Can you believe that?

So did I overreact? Or is that guy a creep and his "deal" a little too good to be true? What do you think? I'm dying to know.


  1. If anything, you UNDERREACTED. Creep doesn't begin to explain this guy, although I can't currently come up with a better word for him right now. I can't believe he did that. And seriously, if I were you, I would get his number from your friend and give him a piece of your mind--then you will have time to write down what you want to say! Mwahahahaha! Creep.

  2. Total jerk! You did the right thing. I hope you had a long talk with Chris about why that guy is dangerous and why what he did was out of line. Is it against the law to target minors with this sort of scham? You gotta wonder.....I would contact your friend and warn her if she wants to remain your friend to NEVER refer you to a telemarketer again! :O)

  3. The solicitor was absolutely wrong to not drop the recruiting of your son and go against your 9 PM decision. Parents always have the right, if not the duty, obligation and responsibility for making decisons for their minor children. As the kids grow older and wiser, you include them in the decion-making process. That's YOUR job as a teacher! And, isn't it satisfying to find out your son actually supported your decision without making a big deal out of it. How unusual is that? A teenager agreeing with their parent? You must be doing something right!

    Having worked with a major gaming industry client (Namco-Bandai), I know that game testers are absolutely part of the normal game production cycle and "testers" are usually teenage boys as they compose the majority their typical "target market". Having said that, I find it highly unusual for a gaming company to employ such recruiting tactics as asking for friend's of whoever for [cold calling] leads. Typically they would place an ad on Craigslist and be swamped with hundreds of candidates. I just don't buy the "tester" story.

    If I were you, I would be very watchful for "other" things going on for the next couple weeks. Perhaps the recruiter was legitimate...perhaps not? Perhaps he is a front man for a burglar ring? Yes, that's a far-fetched or crazy paranoid idea, but that kind of strategy has worked well for burglars. You recruit kids, put them in an environment where trust is being built. You ask a bunch of general questions that kids have no clue are designed to ellicit certain unrelated and personal information. Before long, the burglar will know schedules, security and valuables inventory. Then you get "hit" for thousands of dollars of your personal property: vehicles, jewelry, weapons, etc. All this information for the for less than a $500 investment paying some kids minimum wage for a couple hours.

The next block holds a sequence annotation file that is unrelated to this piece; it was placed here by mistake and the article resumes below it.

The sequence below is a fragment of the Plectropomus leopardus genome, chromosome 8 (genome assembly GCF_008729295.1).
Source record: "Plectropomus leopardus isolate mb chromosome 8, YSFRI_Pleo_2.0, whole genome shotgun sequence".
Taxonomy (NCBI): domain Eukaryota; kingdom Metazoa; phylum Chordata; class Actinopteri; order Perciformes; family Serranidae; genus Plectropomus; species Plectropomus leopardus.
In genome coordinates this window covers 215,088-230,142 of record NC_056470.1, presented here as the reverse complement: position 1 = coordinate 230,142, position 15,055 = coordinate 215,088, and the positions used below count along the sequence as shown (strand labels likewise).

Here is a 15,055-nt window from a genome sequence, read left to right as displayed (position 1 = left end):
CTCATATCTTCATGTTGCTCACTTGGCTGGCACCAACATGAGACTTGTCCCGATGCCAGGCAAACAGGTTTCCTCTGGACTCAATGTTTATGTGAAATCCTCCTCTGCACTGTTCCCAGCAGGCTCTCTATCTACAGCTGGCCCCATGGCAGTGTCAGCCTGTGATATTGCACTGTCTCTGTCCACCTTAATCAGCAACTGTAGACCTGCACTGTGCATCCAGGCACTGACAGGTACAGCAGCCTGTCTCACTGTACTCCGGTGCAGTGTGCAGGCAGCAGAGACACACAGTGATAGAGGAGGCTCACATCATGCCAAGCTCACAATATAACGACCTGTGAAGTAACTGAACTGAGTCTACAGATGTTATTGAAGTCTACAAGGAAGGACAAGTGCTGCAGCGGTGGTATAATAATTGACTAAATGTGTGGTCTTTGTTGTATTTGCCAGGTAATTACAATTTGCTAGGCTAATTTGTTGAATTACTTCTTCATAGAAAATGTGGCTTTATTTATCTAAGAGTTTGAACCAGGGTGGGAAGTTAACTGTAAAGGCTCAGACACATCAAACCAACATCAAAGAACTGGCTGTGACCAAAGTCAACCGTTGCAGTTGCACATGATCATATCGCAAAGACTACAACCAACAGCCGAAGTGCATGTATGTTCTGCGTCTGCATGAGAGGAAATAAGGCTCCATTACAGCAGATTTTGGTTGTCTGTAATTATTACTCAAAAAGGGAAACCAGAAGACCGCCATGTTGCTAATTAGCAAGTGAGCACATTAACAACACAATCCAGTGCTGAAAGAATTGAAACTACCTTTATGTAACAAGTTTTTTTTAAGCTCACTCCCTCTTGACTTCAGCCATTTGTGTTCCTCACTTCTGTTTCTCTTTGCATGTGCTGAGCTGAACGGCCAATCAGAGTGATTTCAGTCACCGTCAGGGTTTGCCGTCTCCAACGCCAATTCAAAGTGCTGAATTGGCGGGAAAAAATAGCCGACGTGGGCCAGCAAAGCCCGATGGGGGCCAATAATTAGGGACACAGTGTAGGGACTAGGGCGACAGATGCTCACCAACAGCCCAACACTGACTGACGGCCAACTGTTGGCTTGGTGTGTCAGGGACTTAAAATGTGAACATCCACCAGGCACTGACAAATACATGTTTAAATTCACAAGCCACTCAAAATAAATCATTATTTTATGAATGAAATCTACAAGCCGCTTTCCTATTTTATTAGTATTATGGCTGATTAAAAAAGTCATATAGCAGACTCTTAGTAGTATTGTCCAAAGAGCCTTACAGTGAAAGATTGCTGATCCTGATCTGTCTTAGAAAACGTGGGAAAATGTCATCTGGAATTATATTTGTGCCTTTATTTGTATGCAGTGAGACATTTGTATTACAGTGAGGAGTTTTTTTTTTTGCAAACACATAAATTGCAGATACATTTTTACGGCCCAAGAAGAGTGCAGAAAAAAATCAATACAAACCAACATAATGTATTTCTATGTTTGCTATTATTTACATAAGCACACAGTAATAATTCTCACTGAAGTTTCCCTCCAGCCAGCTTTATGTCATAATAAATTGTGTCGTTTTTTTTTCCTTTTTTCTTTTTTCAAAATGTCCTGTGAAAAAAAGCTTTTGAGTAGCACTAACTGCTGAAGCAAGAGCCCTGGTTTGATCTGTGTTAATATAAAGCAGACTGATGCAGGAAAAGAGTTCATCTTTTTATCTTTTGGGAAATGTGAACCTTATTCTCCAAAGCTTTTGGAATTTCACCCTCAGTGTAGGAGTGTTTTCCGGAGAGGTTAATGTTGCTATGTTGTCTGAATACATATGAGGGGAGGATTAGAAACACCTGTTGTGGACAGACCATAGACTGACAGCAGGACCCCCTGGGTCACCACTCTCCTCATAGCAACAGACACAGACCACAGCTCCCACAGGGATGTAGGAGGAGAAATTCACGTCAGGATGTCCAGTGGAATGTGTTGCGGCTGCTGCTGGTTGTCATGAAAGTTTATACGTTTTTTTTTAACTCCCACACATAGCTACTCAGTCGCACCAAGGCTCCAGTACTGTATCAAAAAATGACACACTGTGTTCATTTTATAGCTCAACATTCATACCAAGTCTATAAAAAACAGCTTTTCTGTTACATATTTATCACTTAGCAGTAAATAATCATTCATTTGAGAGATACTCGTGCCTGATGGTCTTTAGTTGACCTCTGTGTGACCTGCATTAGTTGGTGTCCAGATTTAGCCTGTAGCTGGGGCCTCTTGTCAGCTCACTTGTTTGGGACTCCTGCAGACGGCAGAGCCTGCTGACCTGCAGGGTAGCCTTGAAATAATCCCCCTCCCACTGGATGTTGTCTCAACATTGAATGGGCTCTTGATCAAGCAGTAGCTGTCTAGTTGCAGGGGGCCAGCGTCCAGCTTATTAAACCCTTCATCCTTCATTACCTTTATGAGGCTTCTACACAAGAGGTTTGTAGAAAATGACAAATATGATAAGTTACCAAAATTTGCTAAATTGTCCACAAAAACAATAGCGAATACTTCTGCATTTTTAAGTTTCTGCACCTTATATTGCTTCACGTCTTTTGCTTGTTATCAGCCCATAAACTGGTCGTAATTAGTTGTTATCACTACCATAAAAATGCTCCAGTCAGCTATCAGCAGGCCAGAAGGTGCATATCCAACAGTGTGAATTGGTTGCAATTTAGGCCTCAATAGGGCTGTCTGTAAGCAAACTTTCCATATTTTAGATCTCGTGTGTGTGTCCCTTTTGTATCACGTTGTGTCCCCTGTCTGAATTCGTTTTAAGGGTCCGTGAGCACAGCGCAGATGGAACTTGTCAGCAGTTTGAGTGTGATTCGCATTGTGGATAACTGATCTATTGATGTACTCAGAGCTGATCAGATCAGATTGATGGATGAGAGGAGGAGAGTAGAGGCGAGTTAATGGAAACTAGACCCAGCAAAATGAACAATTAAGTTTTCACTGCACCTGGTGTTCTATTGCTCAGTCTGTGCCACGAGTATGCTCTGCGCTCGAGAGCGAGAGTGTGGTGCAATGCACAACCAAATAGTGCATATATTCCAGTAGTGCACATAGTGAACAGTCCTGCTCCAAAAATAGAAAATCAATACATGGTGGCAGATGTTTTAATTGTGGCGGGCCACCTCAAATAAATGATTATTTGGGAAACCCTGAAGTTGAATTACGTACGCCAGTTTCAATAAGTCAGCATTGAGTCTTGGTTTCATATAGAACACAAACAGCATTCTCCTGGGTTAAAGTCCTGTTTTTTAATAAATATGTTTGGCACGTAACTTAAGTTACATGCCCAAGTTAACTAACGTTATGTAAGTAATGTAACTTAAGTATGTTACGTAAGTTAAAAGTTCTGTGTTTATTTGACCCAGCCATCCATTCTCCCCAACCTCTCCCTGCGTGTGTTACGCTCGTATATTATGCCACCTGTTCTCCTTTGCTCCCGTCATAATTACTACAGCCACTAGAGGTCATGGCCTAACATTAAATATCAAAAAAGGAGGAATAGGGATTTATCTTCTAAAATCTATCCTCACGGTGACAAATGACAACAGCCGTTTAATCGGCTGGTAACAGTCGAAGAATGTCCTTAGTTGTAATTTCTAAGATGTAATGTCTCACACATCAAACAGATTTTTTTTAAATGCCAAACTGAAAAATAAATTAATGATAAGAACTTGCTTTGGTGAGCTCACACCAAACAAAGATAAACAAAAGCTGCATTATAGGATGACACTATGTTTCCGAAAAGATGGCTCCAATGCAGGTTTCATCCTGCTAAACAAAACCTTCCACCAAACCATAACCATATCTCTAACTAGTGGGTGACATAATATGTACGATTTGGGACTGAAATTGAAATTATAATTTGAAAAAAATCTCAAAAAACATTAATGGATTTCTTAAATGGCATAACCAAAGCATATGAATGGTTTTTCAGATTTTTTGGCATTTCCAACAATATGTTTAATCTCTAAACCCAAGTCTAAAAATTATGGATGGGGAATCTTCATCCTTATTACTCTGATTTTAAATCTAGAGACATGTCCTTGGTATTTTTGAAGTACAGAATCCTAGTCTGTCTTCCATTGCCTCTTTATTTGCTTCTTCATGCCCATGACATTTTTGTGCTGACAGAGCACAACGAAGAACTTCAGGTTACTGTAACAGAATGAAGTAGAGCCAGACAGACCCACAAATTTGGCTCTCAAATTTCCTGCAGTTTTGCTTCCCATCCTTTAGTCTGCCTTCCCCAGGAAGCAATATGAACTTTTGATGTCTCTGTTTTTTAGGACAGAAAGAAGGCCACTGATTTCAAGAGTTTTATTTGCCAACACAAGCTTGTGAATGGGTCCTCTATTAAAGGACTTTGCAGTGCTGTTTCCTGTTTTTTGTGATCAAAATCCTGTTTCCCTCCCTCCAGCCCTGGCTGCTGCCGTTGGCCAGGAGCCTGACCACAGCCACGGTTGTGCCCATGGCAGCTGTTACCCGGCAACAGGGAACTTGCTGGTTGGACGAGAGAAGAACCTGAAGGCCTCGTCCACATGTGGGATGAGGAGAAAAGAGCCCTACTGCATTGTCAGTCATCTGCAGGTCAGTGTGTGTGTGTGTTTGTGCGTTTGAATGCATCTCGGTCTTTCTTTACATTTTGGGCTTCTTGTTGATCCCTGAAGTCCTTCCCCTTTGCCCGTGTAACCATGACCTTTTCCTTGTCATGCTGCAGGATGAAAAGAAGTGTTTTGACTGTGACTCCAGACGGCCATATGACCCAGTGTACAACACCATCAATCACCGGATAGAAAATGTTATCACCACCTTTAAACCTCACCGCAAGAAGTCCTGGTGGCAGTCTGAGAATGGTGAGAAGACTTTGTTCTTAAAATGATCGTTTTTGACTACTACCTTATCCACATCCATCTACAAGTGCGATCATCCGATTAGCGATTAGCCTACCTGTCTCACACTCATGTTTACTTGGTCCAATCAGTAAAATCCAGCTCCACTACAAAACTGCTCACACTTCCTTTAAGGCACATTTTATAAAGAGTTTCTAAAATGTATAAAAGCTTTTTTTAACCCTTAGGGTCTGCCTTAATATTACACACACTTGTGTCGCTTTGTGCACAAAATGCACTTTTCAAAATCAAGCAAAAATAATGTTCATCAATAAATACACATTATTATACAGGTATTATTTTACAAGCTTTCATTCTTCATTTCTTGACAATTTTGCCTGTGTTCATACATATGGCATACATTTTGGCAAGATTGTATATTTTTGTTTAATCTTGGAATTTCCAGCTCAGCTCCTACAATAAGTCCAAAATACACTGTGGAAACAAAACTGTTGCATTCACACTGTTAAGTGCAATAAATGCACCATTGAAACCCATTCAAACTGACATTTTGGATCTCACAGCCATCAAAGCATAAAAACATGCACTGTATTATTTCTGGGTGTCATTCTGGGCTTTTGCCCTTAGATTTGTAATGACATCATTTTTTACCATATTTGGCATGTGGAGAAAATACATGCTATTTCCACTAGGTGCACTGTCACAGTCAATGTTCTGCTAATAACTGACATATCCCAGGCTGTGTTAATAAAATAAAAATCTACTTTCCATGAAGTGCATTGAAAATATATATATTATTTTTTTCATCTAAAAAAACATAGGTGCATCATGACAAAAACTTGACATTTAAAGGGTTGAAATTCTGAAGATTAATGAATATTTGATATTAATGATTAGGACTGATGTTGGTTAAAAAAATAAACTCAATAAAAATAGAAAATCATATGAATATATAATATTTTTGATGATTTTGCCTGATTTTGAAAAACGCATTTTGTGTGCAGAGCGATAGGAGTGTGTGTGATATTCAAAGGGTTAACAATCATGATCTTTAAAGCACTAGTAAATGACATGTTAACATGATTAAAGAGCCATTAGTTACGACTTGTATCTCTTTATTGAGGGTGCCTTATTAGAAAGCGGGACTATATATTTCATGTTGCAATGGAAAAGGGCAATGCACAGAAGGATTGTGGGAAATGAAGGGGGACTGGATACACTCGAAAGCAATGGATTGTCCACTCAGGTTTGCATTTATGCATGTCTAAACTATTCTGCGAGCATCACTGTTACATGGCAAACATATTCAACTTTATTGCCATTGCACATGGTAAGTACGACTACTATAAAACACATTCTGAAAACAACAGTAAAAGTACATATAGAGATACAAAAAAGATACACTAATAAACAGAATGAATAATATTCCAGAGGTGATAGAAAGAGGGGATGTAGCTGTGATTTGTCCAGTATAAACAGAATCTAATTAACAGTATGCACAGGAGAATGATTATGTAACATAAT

All one needs to do is validate the recruiters legitmatcy in order to, in that scenario, ease your peace of mind. Check this recruiter out!

    Hope this helps,

  4. Sounds like a creep! I think you did the right thing.

  5. Thanks everyone.
    Phil, you've sufficiently freaked me out! ;) I was inclined to think there was something not quite right about the whole situation, but my imagination (and experience) didn't take me that far. Thanks for the warning.
    As for my friend--I think she was just as much a victim of this guy as I was. She thought she was giving us a great opportunity. At first we shrugged him off as an over-aggressive sales person whose sales pitch didn't quite ring true. She was the first person I called when the creep called back, and she was disgusted with him too. We both learned in the end.
    It was most frustrating that I didn't have a way to get ahold of him or his company because he called from an "unknown number."